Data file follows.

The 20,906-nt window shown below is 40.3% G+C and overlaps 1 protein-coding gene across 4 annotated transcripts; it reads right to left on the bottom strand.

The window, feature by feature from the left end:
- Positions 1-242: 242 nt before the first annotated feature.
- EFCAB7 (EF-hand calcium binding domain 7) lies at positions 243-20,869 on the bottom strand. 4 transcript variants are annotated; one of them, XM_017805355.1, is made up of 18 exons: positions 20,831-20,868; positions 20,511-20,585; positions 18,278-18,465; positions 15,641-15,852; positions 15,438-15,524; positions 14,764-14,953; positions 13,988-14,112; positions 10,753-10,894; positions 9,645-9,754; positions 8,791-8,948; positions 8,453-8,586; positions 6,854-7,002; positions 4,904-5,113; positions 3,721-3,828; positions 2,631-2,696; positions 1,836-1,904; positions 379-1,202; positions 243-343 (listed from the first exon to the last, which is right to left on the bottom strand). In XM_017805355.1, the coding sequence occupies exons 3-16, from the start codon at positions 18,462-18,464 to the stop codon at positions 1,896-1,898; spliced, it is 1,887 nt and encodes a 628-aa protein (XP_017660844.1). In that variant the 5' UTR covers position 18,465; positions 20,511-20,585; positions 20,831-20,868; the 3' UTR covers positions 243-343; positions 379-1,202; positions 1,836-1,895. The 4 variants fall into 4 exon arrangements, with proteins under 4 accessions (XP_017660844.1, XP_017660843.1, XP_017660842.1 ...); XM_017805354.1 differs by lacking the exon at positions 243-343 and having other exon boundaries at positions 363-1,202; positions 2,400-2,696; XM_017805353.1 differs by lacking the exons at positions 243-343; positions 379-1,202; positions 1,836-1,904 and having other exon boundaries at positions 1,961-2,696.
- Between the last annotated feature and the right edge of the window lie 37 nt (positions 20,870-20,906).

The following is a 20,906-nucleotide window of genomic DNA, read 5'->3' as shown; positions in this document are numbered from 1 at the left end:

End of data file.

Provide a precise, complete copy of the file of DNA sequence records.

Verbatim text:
The 20,906-nt window shown below is 40.3% G+C and overlaps 1 protein-coding gene across 4 annotated transcripts; it reads right to left on the bottom strand.

The window, feature by feature from the left end:
- Positions 1-242: 242 nt before the first annotated feature.
- EFCAB7 (EF-hand calcium binding domain 7) lies at positions 243-20,869 on the bottom strand. 4 transcript variants are annotated; one of them, XM_017805355.1, is made up of 18 exons: positions 20,831-20,868; positions 20,511-20,585; positions 18,278-18,465; positions 15,641-15,852; positions 15,438-15,524; positions 14,764-14,953; positions 13,988-14,112; positions 10,753-10,894; positions 9,645-9,754; positions 8,791-8,948; positions 8,453-8,586; positions 6,854-7,002; positions 4,904-5,113; positions 3,721-3,828; positions 2,631-2,696; positions 1,836-1,904; positions 379-1,202; positions 243-343 (listed from the first exon to the last, which is right to left on the bottom strand). In XM_017805355.1, the coding sequence occupies exons 3-16, from the start codon at positions 18,462-18,464 to the stop codon at positions 1,896-1,898; spliced, it is 1,887 nt and encodes a 628-aa protein (XP_017660844.1). In that variant the 5' UTR covers position 18,465; positions 20,511-20,585; positions 20,831-20,868; the 3' UTR covers positions 243-343; positions 379-1,202; positions 1,836-1,895. The 4 variants fall into 4 exon arrangements, with proteins under 4 accessions (XP_017660844.1, XP_017660843.1, XP_017660842.1 ...); XM_017805354.1 differs by lacking the exon at positions 243-343 and having other exon boundaries at positions 363-1,202; positions 2,400-2,696; XM_017805353.1 differs by lacking the exons at positions 243-343; positions 379-1,202; positions 1,836-1,904 and having other exon boundaries at positions 1,961-2,696.
- Between the last annotated feature and the right edge of the window lie 37 nt (positions 20,870-20,906).

The following is a 20,906-nucleotide window of genomic DNA, read 5'->3' as shown; positions in this document are numbered from 1 at the left end: